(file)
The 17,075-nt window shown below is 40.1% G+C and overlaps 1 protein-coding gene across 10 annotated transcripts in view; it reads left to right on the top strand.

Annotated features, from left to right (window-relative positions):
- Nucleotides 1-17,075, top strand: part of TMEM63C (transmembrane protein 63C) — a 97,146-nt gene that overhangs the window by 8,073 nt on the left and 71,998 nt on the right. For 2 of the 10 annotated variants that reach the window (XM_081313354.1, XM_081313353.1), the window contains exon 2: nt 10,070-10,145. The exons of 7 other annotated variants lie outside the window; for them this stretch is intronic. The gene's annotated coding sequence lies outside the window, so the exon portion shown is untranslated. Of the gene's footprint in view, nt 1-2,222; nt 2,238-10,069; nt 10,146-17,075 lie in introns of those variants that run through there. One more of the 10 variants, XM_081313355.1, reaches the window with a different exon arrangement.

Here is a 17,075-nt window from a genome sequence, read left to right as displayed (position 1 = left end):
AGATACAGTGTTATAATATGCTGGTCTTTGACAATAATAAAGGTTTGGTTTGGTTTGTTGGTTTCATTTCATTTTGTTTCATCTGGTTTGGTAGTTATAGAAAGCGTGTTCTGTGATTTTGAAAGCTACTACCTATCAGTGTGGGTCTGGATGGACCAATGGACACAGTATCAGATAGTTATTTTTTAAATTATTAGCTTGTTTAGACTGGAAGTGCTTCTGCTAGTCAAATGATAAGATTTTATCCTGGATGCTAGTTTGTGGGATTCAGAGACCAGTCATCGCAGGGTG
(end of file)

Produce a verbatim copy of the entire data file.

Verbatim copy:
The 17,075-nt window shown below is 40.1% G+C and overlaps 1 protein-coding gene across 10 annotated transcripts in view; it reads left to right on the top strand.

Annotated features, from left to right (window-relative positions):
- Nucleotides 1-17,075, top strand: part of TMEM63C (transmembrane protein 63C) — a 97,146-nt gene that overhangs the window by 8,073 nt on the left and 71,998 nt on the right. For 2 of the 10 annotated variants that reach the window (XM_081313354.1, XM_081313353.1), the window contains exon 2: nt 10,070-10,145. The exons of 7 other annotated variants lie outside the window; for them this stretch is intronic. The gene's annotated coding sequence lies outside the window, so the exon portion shown is untranslated. Of the gene's footprint in view, nt 1-2,222; nt 2,238-10,069; nt 10,146-17,075 lie in introns of those variants that run through there. One more of the 10 variants, XM_081313355.1, reaches the window with a different exon arrangement.

Here is a 17,075-nt window from a genome sequence, read left to right as displayed (position 1 = left end):
AGATACAGTGTTATAATATGCTGGTCTTTGACAATAATAAAGGTTTGGTTTGGTTTGTTGGTTTCATTTCATTTTGTTTCATCTGGTTTGGTAGTTATAGAAAGCGTGTTCTGTGATTTTGAAAGCTACTACCTATCAGTGTGGGTCTGGATGGACCAATGGACACAGTATCAGATAGTTATTTTTTAAATTATTAGCTTGTTTAGACTGGAAGTGCTTCTGCTAGTCAAATGATAAGATTTTATCCTGGATGCTAGTTTGTGGGATTCAGAGACCAGTCATCGCAGGGTG